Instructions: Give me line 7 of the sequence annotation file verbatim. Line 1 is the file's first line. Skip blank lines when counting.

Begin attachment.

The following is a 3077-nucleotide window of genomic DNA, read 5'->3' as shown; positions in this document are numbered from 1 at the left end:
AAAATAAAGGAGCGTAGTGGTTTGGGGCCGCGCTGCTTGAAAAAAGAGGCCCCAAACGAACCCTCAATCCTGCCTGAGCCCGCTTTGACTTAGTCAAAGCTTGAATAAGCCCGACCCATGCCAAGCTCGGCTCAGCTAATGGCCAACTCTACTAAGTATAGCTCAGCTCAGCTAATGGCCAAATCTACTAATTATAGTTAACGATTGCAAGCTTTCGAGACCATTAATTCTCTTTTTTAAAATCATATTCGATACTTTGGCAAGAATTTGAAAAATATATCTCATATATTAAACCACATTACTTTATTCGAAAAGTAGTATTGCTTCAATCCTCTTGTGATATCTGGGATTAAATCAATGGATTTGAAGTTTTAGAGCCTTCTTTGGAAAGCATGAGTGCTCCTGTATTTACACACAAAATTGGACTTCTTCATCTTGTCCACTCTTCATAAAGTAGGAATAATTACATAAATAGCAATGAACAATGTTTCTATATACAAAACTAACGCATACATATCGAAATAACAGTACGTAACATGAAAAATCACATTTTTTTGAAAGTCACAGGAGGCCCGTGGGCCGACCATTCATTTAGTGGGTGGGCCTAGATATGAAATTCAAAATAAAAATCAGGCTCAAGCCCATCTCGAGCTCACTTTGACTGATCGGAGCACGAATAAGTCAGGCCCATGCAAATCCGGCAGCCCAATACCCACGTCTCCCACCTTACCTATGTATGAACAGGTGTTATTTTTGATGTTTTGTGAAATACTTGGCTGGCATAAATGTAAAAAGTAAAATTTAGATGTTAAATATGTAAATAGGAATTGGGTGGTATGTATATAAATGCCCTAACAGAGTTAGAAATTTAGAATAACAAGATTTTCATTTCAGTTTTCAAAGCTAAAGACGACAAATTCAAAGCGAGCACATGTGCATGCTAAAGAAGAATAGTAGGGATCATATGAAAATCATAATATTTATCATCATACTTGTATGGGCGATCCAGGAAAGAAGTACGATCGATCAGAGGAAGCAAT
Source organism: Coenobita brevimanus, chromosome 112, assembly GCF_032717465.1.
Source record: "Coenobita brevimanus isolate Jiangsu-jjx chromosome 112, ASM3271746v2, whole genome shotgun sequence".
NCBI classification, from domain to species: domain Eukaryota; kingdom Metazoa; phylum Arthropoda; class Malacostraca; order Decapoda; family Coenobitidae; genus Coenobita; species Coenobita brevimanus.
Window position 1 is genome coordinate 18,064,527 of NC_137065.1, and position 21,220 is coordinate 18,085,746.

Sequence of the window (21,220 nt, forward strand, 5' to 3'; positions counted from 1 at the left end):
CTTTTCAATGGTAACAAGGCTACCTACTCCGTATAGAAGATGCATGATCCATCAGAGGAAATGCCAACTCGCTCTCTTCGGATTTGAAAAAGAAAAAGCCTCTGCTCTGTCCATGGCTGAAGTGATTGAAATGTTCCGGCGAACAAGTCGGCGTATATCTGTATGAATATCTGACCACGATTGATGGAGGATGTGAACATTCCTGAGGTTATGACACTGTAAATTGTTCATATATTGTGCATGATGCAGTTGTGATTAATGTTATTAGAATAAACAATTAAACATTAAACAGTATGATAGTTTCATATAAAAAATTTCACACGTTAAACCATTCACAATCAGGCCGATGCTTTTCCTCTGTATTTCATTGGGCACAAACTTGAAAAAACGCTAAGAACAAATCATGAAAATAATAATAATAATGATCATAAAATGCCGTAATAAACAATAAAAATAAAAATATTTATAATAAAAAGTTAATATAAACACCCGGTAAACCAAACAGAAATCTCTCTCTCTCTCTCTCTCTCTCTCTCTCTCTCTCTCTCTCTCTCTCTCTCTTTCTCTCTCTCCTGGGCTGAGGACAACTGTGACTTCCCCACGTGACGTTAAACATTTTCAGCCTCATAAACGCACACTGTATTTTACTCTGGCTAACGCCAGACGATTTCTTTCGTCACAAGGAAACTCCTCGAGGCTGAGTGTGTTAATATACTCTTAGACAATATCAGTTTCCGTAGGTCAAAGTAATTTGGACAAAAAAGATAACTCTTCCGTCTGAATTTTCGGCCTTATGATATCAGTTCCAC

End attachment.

Sequence of the window (21,220 nt, forward strand, 5' to 3'; positions counted from 1 at the left end):